- Bazelon Center for Mental Health Law offers internships in the area of legal, policy or strategic communications internships
- Center for Disease Control and Prevention Various paid and unpaid opportunities available to current students and recent graduates.
- Department of Health and Human Services offers internship program, recent graduate program and fellowship program.
- Department of Health Internship Program is designed to create internship experiences that relate to departmental needs and is closely aligned with students’ abilities, professional goals, and areas of interest. Open to undergraduate students, graduate students and college seniors who must be enrolled in a graduate program beginning in the fall.
- Health Career Connection provides undergraduate students and recent graduates with full-time, 10 week paid summer health internships in leading health organizations. This hands-on experience with HCC provides practical exposure, experience and mentoring to empower students to advance their healthcare or public health careers.
- The Kaiser Family Foundation - Media Internships Interns will be based for ten weeks at their news organization, typically under the direction of the Health or Metro Editor/News Director, where they will report on health and medical issues. The aim is to provide early career journalists or journalism college graduates with an in-depth introduction to and practical experience on the specialist health beat, with a particular focus on diverse and immigrant communities.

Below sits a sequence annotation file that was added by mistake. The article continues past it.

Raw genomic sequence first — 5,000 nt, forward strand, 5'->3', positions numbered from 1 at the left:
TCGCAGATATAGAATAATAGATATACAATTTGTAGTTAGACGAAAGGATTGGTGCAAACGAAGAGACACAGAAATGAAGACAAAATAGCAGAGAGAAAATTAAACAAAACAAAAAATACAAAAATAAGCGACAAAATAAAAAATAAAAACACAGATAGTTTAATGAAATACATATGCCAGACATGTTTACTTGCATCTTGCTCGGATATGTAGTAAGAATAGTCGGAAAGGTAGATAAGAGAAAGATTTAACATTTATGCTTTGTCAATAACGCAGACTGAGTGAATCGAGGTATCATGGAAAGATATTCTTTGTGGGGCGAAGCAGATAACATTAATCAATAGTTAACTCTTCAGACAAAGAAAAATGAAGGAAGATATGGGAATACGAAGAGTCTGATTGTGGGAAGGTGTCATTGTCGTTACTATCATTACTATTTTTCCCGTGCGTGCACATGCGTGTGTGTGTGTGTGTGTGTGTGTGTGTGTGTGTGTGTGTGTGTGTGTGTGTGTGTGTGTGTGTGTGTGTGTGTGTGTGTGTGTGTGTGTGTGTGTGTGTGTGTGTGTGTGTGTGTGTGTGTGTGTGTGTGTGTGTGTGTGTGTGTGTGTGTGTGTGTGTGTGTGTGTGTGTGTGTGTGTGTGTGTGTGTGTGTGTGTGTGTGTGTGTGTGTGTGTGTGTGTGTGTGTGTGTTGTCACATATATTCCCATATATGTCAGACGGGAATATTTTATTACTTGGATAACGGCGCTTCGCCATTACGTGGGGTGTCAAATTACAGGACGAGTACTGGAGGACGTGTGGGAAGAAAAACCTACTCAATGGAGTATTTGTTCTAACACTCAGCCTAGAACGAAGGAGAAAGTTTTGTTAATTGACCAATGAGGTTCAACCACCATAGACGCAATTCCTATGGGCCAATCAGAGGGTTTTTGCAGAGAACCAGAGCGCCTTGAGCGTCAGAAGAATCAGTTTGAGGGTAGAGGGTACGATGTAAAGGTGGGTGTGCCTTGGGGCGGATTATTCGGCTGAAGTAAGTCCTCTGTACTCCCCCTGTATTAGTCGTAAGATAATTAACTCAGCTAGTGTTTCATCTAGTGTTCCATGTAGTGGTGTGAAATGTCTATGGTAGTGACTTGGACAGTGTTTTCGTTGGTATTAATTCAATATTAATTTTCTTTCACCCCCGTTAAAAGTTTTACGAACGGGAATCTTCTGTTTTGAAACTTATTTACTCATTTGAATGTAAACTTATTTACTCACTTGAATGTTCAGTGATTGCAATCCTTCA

- Men's Health Network (MHN) MHN is seeking interns to be directly involved with our mission of promoting health needs and the overall well being of men and their families. Internship opportunities could include legislative advocacy, health outreach, and research. Work hours are negotiable and flexible.
- National Academy of Social Insurance (NASI) is a non-profit, nonpartisan organization made up of the nation's leading experts on social insurance, and is uniquely qualified to provide students with various challenging internship opportunities.
- National Institutes of Health offers internship and fellowship opportunities to undergraduate students, recent graduates and those who completed Masters or other professional degrees within the last two years.
- National Women's Health Network (NWHN) The Helen Rodriquez-Trias Women’s Health Leadership Internship is aimed at developing young leaders in the realm of reproductive health and focuses on managing health information requests from our members and the public. NWHN seeks to develop the next generation of women's health activists by providing hands on experience in the field of women's health policy and advocacy. A NWHN intern can develop health research skills while exploring the worlds of public policy, health education, and feminist organizing. Fall and spring interns receive a stipend of $160/week while summer interns are NOT paid.
- NYC Department of Health and Mental Hygiene Health Research Training Program allows undergraduate, graduate, and professional students to work with experienced mentors confronting real-life challenges in the field. Includes a 10-12 week, full-time summer course, and a part-time course during the academic year. Participants can gain experience in planning, research, administration, and evaluation.